The Barclays analyst summarized his take on Paramount’s streaming business by arguing that it has an “unclear strategic objective.” Concluded Joyce: “While the company has invested significant resources into streaming, the economics of this business remain difficult to sustain in our view.”
Guggenheim’s Michael Morris maintained his “buy” rating on Paramount, but cut his price target by $4 to $31 amid the bigger-than-expected 2022 streaming losses. He summed up his stance in the title of his report: “Top Gun Boosts Second-Quarter Beat; Bigger Direct-to-Consumer Drag Drives Second-Half, 2023 Estimate Cuts.”
Meanwhile, Cowen analyst Doug Creutz, who has a “market perform” rating and $33 price target on Paramount shares, focused his report’s title on the fact that the company’s second-quarter earnings beat Wall Street consensus expectations: “Q2 Results Beat Consensus on Top Gun Performance.”
Creutz did also note though: “Top Gun helps, but not quite as much as we had expected.” After all, the firm’s adjusted operating income before depreciation and amortization (AOIBDA) of $963 million (-22 percent year-over-year) also missed our estimate of $1.06 billion, but beat on consensus [of] $867 million.” Creutz explained that he had estimated second-quarter “theatrical performance would add around $200 million to AOIBDA, but the benefit appears to have been closer to $100 million.”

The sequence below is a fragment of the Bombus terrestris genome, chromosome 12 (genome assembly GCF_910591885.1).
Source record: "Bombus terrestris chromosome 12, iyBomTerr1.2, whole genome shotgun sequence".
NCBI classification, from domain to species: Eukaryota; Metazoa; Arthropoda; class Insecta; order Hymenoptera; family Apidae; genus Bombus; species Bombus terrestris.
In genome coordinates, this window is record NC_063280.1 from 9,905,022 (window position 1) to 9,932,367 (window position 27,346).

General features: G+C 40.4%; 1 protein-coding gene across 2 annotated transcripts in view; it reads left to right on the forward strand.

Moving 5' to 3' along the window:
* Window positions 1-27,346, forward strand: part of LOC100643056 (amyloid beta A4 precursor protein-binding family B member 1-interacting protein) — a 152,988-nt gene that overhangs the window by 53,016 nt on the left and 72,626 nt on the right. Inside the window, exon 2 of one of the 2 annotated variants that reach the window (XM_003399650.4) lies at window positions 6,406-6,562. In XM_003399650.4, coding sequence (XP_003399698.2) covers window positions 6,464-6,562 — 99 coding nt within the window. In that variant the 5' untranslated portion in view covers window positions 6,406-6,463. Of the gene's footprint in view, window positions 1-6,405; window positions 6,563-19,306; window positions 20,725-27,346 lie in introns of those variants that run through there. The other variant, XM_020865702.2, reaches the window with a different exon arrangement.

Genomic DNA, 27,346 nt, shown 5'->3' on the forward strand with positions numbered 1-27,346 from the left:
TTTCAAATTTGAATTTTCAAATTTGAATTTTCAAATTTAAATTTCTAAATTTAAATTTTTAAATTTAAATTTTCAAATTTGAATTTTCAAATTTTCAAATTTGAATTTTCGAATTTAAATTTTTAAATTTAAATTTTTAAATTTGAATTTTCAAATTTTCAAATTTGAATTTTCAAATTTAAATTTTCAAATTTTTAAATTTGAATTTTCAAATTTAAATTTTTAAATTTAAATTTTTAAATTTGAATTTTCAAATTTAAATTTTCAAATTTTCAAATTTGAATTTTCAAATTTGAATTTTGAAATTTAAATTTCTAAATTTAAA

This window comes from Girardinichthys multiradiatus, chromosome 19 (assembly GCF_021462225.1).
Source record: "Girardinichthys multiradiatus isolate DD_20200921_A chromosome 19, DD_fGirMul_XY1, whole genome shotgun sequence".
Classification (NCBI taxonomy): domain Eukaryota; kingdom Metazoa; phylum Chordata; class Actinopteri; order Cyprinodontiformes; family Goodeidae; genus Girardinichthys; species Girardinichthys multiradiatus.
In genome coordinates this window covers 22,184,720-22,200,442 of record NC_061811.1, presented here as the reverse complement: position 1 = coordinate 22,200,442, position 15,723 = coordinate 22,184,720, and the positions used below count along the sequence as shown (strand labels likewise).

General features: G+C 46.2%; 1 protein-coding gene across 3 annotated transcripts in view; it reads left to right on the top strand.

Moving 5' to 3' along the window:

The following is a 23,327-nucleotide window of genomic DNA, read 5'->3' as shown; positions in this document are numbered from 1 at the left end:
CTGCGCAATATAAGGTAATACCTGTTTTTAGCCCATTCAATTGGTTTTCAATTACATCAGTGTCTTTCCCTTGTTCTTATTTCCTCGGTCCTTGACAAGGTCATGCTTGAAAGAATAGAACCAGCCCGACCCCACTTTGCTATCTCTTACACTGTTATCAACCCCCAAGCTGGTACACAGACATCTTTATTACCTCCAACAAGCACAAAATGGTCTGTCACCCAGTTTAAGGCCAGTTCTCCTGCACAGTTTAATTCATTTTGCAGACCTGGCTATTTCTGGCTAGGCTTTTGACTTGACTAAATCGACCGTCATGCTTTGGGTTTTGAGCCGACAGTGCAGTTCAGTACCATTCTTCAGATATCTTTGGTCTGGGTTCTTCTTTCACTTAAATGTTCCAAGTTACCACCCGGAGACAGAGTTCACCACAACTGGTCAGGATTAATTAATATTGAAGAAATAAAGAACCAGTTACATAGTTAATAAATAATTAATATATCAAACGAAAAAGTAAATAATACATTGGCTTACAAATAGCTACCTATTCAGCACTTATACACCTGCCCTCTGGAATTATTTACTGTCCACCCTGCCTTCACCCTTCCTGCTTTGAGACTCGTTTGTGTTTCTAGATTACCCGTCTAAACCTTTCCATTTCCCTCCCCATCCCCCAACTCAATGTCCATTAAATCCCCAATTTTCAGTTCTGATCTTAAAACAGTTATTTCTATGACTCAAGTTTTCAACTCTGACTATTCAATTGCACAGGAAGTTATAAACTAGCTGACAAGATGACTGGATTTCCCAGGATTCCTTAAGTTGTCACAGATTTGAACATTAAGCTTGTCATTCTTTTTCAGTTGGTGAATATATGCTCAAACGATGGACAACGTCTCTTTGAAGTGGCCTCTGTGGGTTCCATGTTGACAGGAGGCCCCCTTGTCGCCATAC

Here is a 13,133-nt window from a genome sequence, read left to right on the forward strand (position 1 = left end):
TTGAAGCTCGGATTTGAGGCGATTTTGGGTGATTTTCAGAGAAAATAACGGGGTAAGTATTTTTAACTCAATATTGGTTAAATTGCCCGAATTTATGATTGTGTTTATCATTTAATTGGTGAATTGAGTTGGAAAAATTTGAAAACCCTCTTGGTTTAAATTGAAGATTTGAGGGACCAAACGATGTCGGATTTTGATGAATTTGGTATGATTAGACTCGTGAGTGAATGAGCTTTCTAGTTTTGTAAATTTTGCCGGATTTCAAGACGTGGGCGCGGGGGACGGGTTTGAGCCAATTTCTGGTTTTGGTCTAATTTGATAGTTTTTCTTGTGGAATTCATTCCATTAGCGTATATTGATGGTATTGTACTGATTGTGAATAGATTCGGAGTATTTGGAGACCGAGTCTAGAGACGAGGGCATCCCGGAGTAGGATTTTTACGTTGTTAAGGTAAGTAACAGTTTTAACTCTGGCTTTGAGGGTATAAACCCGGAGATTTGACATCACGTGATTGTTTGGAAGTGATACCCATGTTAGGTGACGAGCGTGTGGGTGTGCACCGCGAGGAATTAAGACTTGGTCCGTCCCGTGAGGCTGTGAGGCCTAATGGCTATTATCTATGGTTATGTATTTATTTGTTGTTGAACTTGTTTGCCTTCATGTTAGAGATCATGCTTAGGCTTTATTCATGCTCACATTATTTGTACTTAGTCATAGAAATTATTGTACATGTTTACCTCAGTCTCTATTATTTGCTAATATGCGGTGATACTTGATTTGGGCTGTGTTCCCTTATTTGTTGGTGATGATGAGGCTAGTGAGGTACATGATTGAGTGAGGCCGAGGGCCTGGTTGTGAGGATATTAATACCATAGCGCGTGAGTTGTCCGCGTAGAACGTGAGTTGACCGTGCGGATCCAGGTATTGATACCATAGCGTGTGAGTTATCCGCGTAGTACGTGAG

On the downside, the Cowen expert also highlighted that streaming user results came in below his forecasts. “Global streaming subs increased 1.3 million quarter-over-quarter to 63.7 million, short of our 64.9 million estimate,” he wrote. “Results included the removal of 3.9 million Russian subs, which we had baked into our estimates. Showtime and other OTT services lost around 2.4 million subs, while Paramount+ added 4.9 million subs. Global Pluto monthly active users increased 2.1 million quarter-over-quarter to 69.6 million, below our 71.5 million estimate.”
Wells Fargo analyst Steven Cahall, in a first reaction to Paramount’s latest quarterly results, noted that “total company advertising was $2.545 billion, in line with us,” but 3 percent below Wall Street consensus estimates. “Free cash flow was $81 million and compared to consensus of $85 million.” He summarized his takeaways in the headline of his report: “Good Paramount+ Results, but Ads and Free Cash Flow Will Create New Worries.”
Cahall expanded on this by explaining: “Net/net we view this as an in-line [report] with puts and takes. Paramount+ continues to make progress with the leading domestic net adds arguably the bright spot. Pluto engagement seems solid based on monthly active users, but we know Connected TV/Free Ad-supported Streaming TV (FAST) services pricing is under pressure from macro buying shifts.”
Investors overall seemed to have liked what they read in Paramount’s earnings report and heard on management’s conference call, though. As of 2:45 p.m. ET, the stock was up 1.1 percent at $25.32.